Activity 2: Skills and Best Practices
Cause and EffectGiven a set of data or other information, student must be able to establish a convincing relationship in writing of the cause and effect. For example: When writing your essay, keep the following suggestions in mind:
- Remember your purpose. Decide if you are writing to inform or persuade.
- Focus on immediate and direct causes (or effects.) Limit yourself to causes that are close in time and related, as opposed to remote and indirect causes, which occur later and are related indirectly.
- Strengthen your essay by using supporting evidence. Define terms, offer facts and statistics, or provide examples, anecdotes, or personal observations that support your ideas.
- Qualify or limit your statements about cause and effect. Unless there is clear evidence that one event is related to another, qualify your statements with phrases such as "It appears that the cause was" or "It seems likely" or "The evidence may indicate" or "Available evidence suggests."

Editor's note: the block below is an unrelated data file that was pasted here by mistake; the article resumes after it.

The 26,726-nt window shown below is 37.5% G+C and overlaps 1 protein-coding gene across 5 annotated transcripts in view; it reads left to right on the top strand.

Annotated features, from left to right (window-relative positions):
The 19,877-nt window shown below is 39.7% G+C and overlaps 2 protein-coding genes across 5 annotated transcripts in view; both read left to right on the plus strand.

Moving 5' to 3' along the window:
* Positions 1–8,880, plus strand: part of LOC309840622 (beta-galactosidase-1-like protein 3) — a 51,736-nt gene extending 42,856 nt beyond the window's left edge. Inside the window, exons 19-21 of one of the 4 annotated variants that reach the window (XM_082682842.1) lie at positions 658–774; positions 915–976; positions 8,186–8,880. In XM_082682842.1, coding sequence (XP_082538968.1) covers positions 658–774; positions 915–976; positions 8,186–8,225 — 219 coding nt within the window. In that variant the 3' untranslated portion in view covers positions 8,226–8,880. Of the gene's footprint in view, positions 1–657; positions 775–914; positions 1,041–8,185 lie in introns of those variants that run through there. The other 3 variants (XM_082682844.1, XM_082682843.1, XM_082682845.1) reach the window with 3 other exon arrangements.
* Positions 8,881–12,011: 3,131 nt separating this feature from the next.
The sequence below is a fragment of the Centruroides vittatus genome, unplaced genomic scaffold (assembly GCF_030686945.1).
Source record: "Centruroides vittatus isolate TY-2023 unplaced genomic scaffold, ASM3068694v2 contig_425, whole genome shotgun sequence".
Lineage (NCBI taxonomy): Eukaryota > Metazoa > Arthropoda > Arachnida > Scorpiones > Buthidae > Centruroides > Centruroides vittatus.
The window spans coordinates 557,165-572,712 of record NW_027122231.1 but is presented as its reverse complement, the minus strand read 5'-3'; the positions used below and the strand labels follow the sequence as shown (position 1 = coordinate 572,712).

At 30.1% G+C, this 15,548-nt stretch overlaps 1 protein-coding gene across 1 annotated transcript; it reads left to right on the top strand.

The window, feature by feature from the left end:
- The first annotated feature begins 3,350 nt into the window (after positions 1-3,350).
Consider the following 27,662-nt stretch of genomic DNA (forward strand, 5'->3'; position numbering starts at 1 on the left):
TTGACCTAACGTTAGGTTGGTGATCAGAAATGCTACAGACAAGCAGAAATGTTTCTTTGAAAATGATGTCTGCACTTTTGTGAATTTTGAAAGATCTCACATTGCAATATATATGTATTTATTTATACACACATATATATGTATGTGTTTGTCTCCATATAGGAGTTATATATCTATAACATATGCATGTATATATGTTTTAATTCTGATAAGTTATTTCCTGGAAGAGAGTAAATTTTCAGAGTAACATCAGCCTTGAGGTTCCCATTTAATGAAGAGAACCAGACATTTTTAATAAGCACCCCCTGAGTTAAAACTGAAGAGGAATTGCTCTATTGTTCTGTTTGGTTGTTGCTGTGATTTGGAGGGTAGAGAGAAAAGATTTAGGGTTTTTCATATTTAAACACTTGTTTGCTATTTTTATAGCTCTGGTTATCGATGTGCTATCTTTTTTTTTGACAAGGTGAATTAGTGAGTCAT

This site, www.delmar.edu/engl/wrtctr/handouts, reminds us that simply seeing cause and effect is not sufficient and suggests the following steps when writing a cause and effect essay:
- Clearly distinguish between cause and effect
- Develop your thesis statement
- Find and organize supporting details
- Use appropriate transitions
Application The teaching process is never complete until students can see the relevancy of what they are learning. Students learn new information by connecting it to prior knowledge, extending and refining their understanding of this new information, and then applying the information to a new setting.
Tips from Teaching Today, www.glencoe.com/ps/teachingtoday, suggest some ideas for:
- Teaching in a Global World
- Teaching Cross Curriculum
- Using Your Own Experience in the Classroom